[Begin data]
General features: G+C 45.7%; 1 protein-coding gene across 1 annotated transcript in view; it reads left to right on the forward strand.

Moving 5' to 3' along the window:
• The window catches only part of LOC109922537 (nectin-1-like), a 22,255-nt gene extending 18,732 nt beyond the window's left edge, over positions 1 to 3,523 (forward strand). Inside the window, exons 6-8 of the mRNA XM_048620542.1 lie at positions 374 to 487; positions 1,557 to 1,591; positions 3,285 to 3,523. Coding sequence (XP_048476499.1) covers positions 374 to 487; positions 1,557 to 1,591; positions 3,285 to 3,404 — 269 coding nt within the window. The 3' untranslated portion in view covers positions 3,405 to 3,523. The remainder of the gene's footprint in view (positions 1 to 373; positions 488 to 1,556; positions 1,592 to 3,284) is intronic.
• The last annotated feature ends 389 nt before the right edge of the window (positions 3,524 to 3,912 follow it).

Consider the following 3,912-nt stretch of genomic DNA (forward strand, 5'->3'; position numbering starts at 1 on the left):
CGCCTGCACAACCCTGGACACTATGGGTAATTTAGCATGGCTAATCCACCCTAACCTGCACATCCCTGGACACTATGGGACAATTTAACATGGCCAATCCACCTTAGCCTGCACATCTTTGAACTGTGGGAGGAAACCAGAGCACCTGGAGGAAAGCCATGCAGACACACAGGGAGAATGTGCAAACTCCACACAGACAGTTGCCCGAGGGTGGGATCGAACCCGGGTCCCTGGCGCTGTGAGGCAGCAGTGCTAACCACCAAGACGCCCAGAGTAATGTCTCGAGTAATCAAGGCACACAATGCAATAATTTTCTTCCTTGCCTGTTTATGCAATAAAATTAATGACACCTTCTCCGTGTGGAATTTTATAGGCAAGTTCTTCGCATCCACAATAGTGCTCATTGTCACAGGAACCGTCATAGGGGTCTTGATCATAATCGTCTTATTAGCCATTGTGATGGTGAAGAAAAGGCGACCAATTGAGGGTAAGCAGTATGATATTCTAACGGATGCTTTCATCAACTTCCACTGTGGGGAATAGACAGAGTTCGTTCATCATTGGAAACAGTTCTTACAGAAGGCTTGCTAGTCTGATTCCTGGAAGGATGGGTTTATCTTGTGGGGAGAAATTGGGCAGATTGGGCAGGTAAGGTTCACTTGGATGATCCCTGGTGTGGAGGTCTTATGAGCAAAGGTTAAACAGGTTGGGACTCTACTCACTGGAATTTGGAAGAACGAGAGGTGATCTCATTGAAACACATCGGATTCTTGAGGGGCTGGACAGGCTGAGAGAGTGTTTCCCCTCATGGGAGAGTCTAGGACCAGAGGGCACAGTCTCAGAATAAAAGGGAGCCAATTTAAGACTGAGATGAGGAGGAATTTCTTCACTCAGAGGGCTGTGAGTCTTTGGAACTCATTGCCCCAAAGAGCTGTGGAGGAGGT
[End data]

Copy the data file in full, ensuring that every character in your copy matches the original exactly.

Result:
General features: G+C 45.7%; 1 protein-coding gene across 1 annotated transcript in view; it reads left to right on the forward strand.

Moving 5' to 3' along the window:
• The window catches only part of LOC109922537 (nectin-1-like), a 22,255-nt gene extending 18,732 nt beyond the window's left edge, over positions 1 to 3,523 (forward strand). Inside the window, exons 6-8 of the mRNA XM_048620542.1 lie at positions 374 to 487; positions 1,557 to 1,591; positions 3,285 to 3,523. Coding sequence (XP_048476499.1) covers positions 374 to 487; positions 1,557 to 1,591; positions 3,285 to 3,404 — 269 coding nt within the window. The 3' untranslated portion in view covers positions 3,405 to 3,523. The remainder of the gene's footprint in view (positions 1 to 373; positions 488 to 1,556; positions 1,592 to 3,284) is intronic.
• The last annotated feature ends 389 nt before the right edge of the window (positions 3,524 to 3,912 follow it).

Consider the following 3,912-nt stretch of genomic DNA (forward strand, 5'->3'; position numbering starts at 1 on the left):
CGCCTGCACAACCCTGGACACTATGGGTAATTTAGCATGGCTAATCCACCCTAACCTGCACATCCCTGGACACTATGGGACAATTTAACATGGCCAATCCACCTTAGCCTGCACATCTTTGAACTGTGGGAGGAAACCAGAGCACCTGGAGGAAAGCCATGCAGACACACAGGGAGAATGTGCAAACTCCACACAGACAGTTGCCCGAGGGTGGGATCGAACCCGGGTCCCTGGCGCTGTGAGGCAGCAGTGCTAACCACCAAGACGCCCAGAGTAATGTCTCGAGTAATCAAGGCACACAATGCAATAATTTTCTTCCTTGCCTGTTTATGCAATAAAATTAATGACACCTTCTCCGTGTGGAATTTTATAGGCAAGTTCTTCGCATCCACAATAGTGCTCATTGTCACAGGAACCGTCATAGGGGTCTTGATCATAATCGTCTTATTAGCCATTGTGATGGTGAAGAAAAGGCGACCAATTGAGGGTAAGCAGTATGATATTCTAACGGATGCTTTCATCAACTTCCACTGTGGGGAATAGACAGAGTTCGTTCATCATTGGAAACAGTTCTTACAGAAGGCTTGCTAGTCTGATTCCTGGAAGGATGGGTTTATCTTGTGGGGAGAAATTGGGCAGATTGGGCAGGTAAGGTTCACTTGGATGATCCCTGGTGTGGAGGTCTTATGAGCAAAGGTTAAACAGGTTGGGACTCTACTCACTGGAATTTGGAAGAACGAGAGGTGATCTCATTGAAACACATCGGATTCTTGAGGGGCTGGACAGGCTGAGAGAGTGTTTCCCCTCATGGGAGAGTCTAGGACCAGAGGGCACAGTCTCAGAATAAAAGGGAGCCAATTTAAGACTGAGATGAGGAGGAATTTCTTCACTCAGAGGGCTGTGAGTCTTTGGAACTCATTGCCCCAAAGAGCTGTGGAGGAGGT